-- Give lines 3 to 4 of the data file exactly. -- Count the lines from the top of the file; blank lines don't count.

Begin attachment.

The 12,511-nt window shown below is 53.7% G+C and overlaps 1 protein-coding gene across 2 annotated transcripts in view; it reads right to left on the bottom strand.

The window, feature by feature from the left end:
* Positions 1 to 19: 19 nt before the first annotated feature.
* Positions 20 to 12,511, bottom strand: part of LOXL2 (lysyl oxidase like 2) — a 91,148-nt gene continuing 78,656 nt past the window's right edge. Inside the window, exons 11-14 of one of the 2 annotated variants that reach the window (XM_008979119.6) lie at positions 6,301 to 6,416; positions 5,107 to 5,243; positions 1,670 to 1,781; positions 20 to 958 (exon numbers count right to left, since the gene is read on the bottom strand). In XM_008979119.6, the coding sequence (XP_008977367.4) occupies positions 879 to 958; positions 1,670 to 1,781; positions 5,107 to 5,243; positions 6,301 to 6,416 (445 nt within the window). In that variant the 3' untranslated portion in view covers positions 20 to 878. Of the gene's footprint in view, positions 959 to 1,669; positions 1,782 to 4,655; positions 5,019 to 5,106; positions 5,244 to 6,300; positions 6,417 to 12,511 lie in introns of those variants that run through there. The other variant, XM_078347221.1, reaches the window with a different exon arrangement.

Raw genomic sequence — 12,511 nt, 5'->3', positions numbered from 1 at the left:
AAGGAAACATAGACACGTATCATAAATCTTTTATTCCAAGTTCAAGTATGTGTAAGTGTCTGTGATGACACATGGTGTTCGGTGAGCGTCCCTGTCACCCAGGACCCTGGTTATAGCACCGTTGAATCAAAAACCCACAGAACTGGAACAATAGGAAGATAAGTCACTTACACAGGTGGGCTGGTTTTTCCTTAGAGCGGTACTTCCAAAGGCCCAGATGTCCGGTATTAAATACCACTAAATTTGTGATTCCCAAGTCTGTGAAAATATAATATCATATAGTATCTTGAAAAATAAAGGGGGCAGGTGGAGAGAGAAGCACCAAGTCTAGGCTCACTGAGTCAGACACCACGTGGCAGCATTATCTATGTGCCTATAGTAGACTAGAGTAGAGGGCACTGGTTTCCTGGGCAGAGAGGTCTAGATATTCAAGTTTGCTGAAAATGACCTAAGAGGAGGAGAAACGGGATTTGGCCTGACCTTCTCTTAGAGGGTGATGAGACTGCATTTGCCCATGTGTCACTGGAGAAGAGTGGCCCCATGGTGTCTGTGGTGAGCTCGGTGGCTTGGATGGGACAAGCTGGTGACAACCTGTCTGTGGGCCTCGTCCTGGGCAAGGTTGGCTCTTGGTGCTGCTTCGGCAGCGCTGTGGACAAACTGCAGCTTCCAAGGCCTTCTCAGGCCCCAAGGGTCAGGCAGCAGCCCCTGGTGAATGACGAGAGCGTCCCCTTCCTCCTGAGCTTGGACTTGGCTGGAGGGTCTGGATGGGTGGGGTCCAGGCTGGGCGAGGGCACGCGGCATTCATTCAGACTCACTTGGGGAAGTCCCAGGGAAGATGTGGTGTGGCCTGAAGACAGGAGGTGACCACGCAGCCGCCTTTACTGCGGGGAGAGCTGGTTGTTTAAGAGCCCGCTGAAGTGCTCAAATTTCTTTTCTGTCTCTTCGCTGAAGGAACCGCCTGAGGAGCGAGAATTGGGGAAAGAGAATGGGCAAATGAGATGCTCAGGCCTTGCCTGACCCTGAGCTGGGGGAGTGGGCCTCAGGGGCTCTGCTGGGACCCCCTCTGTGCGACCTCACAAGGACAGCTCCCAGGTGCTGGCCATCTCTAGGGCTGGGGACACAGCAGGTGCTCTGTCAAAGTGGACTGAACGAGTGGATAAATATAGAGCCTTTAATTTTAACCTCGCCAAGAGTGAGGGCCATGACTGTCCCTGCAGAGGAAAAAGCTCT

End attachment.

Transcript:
* Positions 1 to 19: 19 nt before the first annotated feature.
* Positions 20 to 12,511, bottom strand: part of LOXL2 (lysyl oxidase like 2) — a 91,148-nt gene continuing 78,656 nt past the window's right edge. Inside the window, exons 11-14 of one of the 2 annotated variants that reach the window (XM_008979119.6) lie at positions 6,301 to 6,416; positions 5,107 to 5,243; positions 1,670 to 1,781; positions 20 to 958 (exon numbers count right to left, since the gene is read on the bottom strand). In XM_008979119.6, the coding sequence (XP_008977367.4) occupies positions 879 to 958; positions 1,670 to 1,781; positions 5,107 to 5,243; positions 6,301 to 6,416 (445 nt within the window). In that variant the 3' untranslated portion in view covers positions 20 to 878. Of the gene's footprint in view, positions 959 to 1,669; positions 1,782 to 4,655; positions 5,019 to 5,106; positions 5,244 to 6,300; positions 6,417 to 12,511 lie in introns of those variants that run through there. The other variant, XM_078347221.1, reaches the window with a different exon arrangement.